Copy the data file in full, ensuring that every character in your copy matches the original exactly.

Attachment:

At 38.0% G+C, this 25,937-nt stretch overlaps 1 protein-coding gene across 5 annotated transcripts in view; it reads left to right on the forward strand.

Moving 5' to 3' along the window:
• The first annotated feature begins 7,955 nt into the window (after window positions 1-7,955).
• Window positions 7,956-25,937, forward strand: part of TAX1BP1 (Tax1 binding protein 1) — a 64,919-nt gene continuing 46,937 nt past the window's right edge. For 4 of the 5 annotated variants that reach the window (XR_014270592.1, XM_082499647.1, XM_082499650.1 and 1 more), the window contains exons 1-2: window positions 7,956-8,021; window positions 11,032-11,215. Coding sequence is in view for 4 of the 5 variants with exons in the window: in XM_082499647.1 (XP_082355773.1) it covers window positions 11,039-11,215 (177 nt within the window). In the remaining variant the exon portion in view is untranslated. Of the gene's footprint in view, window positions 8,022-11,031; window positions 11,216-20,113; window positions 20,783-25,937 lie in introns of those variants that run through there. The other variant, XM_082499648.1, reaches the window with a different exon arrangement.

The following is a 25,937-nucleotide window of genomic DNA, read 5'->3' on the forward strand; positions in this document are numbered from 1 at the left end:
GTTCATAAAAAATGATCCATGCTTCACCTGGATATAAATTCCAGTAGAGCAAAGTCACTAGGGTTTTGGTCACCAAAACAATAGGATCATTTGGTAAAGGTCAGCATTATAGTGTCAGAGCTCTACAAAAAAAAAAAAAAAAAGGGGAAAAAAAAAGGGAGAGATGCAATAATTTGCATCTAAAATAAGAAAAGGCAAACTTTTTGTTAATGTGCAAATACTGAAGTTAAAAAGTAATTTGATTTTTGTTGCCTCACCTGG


At 38.0% G+C, this 25,937-nt stretch overlaps 1 protein-coding gene across 5 annotated transcripts in view; it reads left to right on the forward strand.

Moving 5' to 3' along the window:
• The first annotated feature begins 7,955 nt into the window (after window positions 1-7,955).
• Window positions 7,956-25,937, forward strand: part of TAX1BP1 (Tax1 binding protein 1) — a 64,919-nt gene continuing 46,937 nt past the window's right edge. For 4 of the 5 annotated variants that reach the window (XR_014270592.1, XM_082499647.1, XM_082499650.1 and 1 more), the window contains exons 1-2: window positions 7,956-8,021; window positions 11,032-11,215. Coding sequence is in view for 4 of the 5 variants with exons in the window: in XM_082499647.1 (XP_082355773.1) it covers window positions 11,039-11,215 (177 nt within the window). In the remaining variant the exon portion in view is untranslated. Of the gene's footprint in view, window positions 8,022-11,031; window positions 11,216-20,113; window positions 20,783-25,937 lie in introns of those variants that run through there. The other variant, XM_082499648.1, reaches the window with a different exon arrangement.

The following is a 25,937-nucleotide window of genomic DNA, read 5'->3' on the forward strand; positions in this document are numbered from 1 at the left end:
GTTCATAAAAAATGATCCATGCTTCACCTGGATATAAATTCCAGTAGAGCAAAGTCACTAGGGTTTTGGTCACCAAAACAATAGGATCATTTGGTAAAGGTCAGCATTATAGTGTCAGAGCTCTACAAAAAAAAAAAAAAAAAGGGGAAAAAAAAAGGGAGAGATGCAATAATTTGCATCTAAAATAAGAAAAGGCAAACTTTTTGTTAATGTGCAAATACTGAAGTTAAAAAGTAATTTGATTTTTGTTGCCTCACCTGG